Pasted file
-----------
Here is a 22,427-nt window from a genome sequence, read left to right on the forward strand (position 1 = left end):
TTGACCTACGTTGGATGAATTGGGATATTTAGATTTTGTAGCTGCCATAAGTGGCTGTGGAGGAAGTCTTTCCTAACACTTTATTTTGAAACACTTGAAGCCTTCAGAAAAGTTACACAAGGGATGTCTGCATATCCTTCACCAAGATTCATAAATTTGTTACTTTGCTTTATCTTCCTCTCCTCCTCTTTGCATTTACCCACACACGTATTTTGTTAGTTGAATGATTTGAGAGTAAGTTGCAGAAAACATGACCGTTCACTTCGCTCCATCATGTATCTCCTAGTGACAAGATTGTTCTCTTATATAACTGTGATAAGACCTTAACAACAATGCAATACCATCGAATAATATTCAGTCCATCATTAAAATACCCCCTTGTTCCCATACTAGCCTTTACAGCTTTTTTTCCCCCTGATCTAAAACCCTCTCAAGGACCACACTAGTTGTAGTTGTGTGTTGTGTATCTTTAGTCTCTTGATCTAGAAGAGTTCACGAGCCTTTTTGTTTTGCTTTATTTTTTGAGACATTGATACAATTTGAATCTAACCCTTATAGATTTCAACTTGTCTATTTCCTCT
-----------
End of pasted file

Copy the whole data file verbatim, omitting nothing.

Here is a 22,427-nt window from a genome sequence, read left to right on the forward strand (position 1 = left end):
TTGACCTACGTTGGATGAATTGGGATATTTAGATTTTGTAGCTGCCATAAGTGGCTGTGGAGGAAGTCTTTCCTAACACTTTATTTTGAAACACTTGAAGCCTTCAGAAAAGTTACACAAGGGATGTCTGCATATCCTTCACCAAGATTCATAAATTTGTTACTTTGCTTTATCTTCCTCTCCTCCTCTTTGCATTTACCCACACACGTATTTTGTTAGTTGAATGATTTGAGAGTAAGTTGCAGAAAACATGACCGTTCACTTCGCTCCATCATGTATCTCCTAGTGACAAGATTGTTCTCTTATATAACTGTGATAAGACCTTAACAACAATGCAATACCATCGAATAATATTCAGTCCATCATTAAAATACCCCCTTGTTCCCATACTAGCCTTTACAGCTTTTTTTCCCCCTGATCTAAAACCCTCTCAAGGACCACACTAGTTGTAGTTGTGTGTTGTGTATCTTTAGTCTCTTGATCTAGAAGAGTTCACGAGCCTTTTTGTTTTGCTTTATTTTTTGAGACATTGATACAATTTGAATCTAACCCTTATAGATTTCAACTTGTCTATTTCCTCT